The president of the Temecula school board in California is facing a backlash from educators, parents and state officials after calling gay rights activist Harvey Milk a “pedophile”.
At the school board’s 16 May meeting, the board president, Joseph Komrosky, objected to an elementary social science curriculum that included Milk, the first openly gay man to be elected to public office in California, in its supplemental materials. “My question is, why even mention a pedophile?” Komrosky said, echoing a conspiracy theory that falsely accuses gay people of molesting children at higher rates than heterosexual people. When meeting attendees protested that Milk was not a pedophile, Komrosky said: “I beg to differ.”
Komrosky and two other school board members then struck down the social science curriculum in a 3-2 vote that leaves the district without a textbook for the coming year.
California’s governor, Gavin Newsom, sought to differentiate between California and more conservative states in a 3 June tweet that took aim at Komrosky.
“An offensive statement from an ignorant person. This isn’t Texas or Florida,” Newsom wrote. “In the Golden State, our kids have the freedom to learn. Congrats Mr Komrosky you have our attention. Stay tuned.”
Komrosky, Jen Wiersma and Danny Gonzalez, the three school board members who opposed the curriculum, were all backed by the Inland Empire Family political action committee. The Pac says its goal is to “support conservative candidates who will stand for parental rights”.
Komrosky did not immediately respond to a request for comment. At the meeting, he called Milk’s inclusion in the educational materials a “form of activism”. Some of the board members raised concerns that parents had not received sufficient information about the curriculum or enough time to review it and provide feedback.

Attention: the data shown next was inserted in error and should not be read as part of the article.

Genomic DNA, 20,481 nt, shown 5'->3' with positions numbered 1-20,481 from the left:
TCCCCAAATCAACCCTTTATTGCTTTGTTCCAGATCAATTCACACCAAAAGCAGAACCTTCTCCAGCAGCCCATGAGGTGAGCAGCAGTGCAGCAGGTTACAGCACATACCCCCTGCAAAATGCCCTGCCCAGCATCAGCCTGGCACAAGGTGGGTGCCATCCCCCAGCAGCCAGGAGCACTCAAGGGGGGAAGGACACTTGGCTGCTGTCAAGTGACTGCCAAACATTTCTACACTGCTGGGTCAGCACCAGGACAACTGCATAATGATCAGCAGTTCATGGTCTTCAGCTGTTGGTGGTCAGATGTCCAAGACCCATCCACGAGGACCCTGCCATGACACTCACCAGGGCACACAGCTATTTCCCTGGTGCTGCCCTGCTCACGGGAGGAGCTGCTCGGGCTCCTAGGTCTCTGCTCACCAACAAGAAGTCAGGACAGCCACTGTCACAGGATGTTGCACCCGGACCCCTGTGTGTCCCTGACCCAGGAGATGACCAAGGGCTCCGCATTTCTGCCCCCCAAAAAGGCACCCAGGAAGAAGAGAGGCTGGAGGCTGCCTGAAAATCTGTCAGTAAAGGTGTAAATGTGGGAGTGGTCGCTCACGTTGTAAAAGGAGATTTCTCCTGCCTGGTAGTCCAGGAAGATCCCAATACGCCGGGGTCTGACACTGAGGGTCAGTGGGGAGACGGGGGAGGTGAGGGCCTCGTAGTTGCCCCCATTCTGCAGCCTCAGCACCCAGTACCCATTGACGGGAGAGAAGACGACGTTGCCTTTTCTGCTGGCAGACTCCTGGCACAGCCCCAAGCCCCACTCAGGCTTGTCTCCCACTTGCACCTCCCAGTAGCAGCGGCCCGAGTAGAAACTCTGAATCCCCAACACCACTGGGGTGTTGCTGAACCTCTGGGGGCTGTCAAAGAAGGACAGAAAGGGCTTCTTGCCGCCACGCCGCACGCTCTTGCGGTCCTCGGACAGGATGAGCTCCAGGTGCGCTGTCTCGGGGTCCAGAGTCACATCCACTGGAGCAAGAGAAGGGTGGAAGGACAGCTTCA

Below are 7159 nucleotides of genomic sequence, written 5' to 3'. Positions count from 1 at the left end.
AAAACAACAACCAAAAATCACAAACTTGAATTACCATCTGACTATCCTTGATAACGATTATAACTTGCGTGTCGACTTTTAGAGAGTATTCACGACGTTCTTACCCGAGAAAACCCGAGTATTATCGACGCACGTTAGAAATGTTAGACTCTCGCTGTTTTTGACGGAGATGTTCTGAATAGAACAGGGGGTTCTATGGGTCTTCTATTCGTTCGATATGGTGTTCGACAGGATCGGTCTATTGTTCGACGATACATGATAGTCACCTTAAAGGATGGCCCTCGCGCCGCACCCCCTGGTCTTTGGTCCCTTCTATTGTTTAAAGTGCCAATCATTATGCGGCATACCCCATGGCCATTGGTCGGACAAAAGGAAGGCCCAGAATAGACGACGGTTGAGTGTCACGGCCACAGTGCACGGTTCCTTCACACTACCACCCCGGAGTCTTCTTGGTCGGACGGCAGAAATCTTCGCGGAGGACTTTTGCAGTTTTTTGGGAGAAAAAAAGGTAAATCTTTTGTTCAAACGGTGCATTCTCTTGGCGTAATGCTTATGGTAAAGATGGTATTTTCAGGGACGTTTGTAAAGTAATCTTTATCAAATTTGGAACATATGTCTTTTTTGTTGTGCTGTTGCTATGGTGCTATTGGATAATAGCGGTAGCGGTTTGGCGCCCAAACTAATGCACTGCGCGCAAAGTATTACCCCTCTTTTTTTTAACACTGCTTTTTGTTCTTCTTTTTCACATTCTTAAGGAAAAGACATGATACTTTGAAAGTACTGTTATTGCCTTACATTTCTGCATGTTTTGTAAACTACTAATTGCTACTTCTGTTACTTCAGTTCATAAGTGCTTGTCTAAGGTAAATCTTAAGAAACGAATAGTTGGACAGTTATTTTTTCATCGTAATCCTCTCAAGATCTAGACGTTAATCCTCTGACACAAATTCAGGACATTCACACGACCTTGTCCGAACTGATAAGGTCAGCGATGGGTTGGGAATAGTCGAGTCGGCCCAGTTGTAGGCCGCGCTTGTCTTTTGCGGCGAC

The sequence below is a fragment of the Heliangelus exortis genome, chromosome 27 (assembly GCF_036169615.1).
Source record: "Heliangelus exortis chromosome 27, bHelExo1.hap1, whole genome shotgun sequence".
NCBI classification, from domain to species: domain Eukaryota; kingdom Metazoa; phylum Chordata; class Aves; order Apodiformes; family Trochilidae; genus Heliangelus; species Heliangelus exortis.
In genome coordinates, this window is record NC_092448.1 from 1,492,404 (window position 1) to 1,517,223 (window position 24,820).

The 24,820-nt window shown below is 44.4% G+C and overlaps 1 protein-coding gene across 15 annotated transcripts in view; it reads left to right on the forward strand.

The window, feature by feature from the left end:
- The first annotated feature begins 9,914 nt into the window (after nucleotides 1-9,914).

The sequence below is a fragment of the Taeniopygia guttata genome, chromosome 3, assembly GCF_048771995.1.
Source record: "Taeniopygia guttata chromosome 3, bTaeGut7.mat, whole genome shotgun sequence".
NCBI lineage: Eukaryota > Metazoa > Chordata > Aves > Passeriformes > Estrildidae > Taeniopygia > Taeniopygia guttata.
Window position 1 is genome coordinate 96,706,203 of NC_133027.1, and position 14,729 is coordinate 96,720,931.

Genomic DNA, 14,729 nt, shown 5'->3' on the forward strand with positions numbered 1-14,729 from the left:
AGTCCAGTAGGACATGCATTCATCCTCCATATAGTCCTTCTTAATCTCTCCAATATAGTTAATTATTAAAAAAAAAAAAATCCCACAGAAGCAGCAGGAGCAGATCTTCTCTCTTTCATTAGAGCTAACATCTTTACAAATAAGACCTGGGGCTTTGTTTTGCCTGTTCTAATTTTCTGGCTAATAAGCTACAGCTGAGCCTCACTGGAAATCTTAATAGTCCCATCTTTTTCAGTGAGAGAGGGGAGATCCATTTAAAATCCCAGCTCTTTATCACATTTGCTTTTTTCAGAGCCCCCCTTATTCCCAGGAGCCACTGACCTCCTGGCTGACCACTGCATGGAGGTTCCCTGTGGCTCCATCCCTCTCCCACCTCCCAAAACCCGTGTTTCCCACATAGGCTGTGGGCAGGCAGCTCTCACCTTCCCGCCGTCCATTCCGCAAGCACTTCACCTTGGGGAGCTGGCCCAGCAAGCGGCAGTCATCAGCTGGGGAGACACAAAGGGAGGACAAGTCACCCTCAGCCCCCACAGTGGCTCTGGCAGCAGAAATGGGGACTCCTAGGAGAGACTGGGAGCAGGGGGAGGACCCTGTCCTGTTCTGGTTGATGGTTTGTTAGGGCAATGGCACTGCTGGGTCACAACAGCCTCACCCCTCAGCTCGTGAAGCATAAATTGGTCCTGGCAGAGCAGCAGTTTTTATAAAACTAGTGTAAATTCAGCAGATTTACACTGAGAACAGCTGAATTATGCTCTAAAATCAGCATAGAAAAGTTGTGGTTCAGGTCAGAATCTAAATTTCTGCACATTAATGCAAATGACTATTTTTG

The One Temecula Valley political action committee, which says its goal is to promote “stable, responsible candidates”, started a petition calling for Komrosky and Wiersma to resign from the school board and for Gonzalez to be censured. The petition was created ahead of the 16 May meeting, but continues to gather signatures.
The social science curriculum that the board rejected had been piloted by 47 teachers in the district’s elementary schools this past year. The Temecula Valley Educators Association said that the curriculum was “accurate, age appropriate, unbiased and politically neutral”. It scheduled two rallies in June to urge the board to approve a textbook for the coming school year.
The district currently uses a textbook that was first published in 2006 and is now out of print. After last month’s meeting, the Temecula Valley unified school district extended the window for parents to view and provide feedback on textbook materials.
The dispute comes as controversies over how to teach about LGBTQ+ issues have shaken much of the US. Florida’s board of education voted earlier this year to ban discussions of sexual orientation and gender identity across all grade levels, expanding what critics have called the “don’t say gay” law. Last week, a protest over a planned Pride month assembly at a Los Angeles elementary school turned violent. And on Tuesday, anti-LGBTQ+ protesters held a volatile protest outside a school district building in Glendale, California.